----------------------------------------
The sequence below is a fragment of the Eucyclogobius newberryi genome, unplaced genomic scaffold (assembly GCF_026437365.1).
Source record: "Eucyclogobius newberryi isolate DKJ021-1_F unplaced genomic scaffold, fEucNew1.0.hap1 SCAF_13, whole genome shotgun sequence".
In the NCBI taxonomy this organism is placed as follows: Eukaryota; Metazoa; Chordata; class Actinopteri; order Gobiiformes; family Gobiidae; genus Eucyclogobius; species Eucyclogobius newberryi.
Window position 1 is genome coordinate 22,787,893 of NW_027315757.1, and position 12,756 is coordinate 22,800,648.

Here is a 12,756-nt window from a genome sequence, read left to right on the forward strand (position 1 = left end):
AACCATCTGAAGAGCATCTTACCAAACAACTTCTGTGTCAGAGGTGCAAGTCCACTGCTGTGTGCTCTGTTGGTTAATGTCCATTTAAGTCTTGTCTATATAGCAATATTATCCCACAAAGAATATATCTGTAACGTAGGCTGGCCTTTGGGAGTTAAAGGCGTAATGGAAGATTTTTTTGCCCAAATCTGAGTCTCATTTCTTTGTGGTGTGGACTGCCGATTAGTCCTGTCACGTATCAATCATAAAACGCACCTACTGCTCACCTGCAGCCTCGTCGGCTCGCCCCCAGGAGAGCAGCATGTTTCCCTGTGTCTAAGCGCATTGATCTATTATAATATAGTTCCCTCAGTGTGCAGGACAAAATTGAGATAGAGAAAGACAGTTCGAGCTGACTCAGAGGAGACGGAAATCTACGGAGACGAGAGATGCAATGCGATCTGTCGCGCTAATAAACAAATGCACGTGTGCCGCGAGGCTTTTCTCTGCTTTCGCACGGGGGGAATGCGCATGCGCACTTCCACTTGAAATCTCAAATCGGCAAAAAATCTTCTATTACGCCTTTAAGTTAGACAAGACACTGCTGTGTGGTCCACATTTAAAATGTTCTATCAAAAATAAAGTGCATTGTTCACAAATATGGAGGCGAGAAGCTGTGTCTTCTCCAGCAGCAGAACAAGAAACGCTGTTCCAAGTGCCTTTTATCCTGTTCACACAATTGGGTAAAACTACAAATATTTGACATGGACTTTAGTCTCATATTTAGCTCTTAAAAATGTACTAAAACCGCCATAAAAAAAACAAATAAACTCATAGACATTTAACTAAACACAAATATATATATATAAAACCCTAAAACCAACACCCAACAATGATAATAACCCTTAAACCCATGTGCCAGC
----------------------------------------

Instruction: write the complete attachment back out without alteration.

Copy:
The sequence below is a fragment of the Eucyclogobius newberryi genome, unplaced genomic scaffold (assembly GCF_026437365.1).
Source record: "Eucyclogobius newberryi isolate DKJ021-1_F unplaced genomic scaffold, fEucNew1.0.hap1 SCAF_13, whole genome shotgun sequence".
In the NCBI taxonomy this organism is placed as follows: Eukaryota; Metazoa; Chordata; class Actinopteri; order Gobiiformes; family Gobiidae; genus Eucyclogobius; species Eucyclogobius newberryi.
Window position 1 is genome coordinate 22,787,893 of NW_027315757.1, and position 12,756 is coordinate 22,800,648.

Here is a 12,756-nt window from a genome sequence, read left to right on the forward strand (position 1 = left end):
AACCATCTGAAGAGCATCTTACCAAACAACTTCTGTGTCAGAGGTGCAAGTCCACTGCTGTGTGCTCTGTTGGTTAATGTCCATTTAAGTCTTGTCTATATAGCAATATTATCCCACAAAGAATATATCTGTAACGTAGGCTGGCCTTTGGGAGTTAAAGGCGTAATGGAAGATTTTTTTGCCCAAATCTGAGTCTCATTTCTTTGTGGTGTGGACTGCCGATTAGTCCTGTCACGTATCAATCATAAAACGCACCTACTGCTCACCTGCAGCCTCGTCGGCTCGCCCCCAGGAGAGCAGCATGTTTCCCTGTGTCTAAGCGCATTGATCTATTATAATATAGTTCCCTCAGTGTGCAGGACAAAATTGAGATAGAGAAAGACAGTTCGAGCTGACTCAGAGGAGACGGAAATCTACGGAGACGAGAGATGCAATGCGATCTGTCGCGCTAATAAACAAATGCACGTGTGCCGCGAGGCTTTTCTCTGCTTTCGCACGGGGGGAATGCGCATGCGCACTTCCACTTGAAATCTCAAATCGGCAAAAAATCTTCTATTACGCCTTTAAGTTAGACAAGACACTGCTGTGTGGTCCACATTTAAAATGTTCTATCAAAAATAAAGTGCATTGTTCACAAATATGGAGGCGAGAAGCTGTGTCTTCTCCAGCAGCAGAACAAGAAACGCTGTTCCAAGTGCCTTTTATCCTGTTCACACAATTGGGTAAAACTACAAATATTTGACATGGACTTTAGTCTCATATTTAGCTCTTAAAAATGTACTAAAACCGCCATAAAAAAAACAAATAAACTCATAGACATTTAACTAAACACAAATATATATATATAAAACCCTAAAACCAACACCCAACAATGATAATAACCCTTAAACCCATGTGCCAGC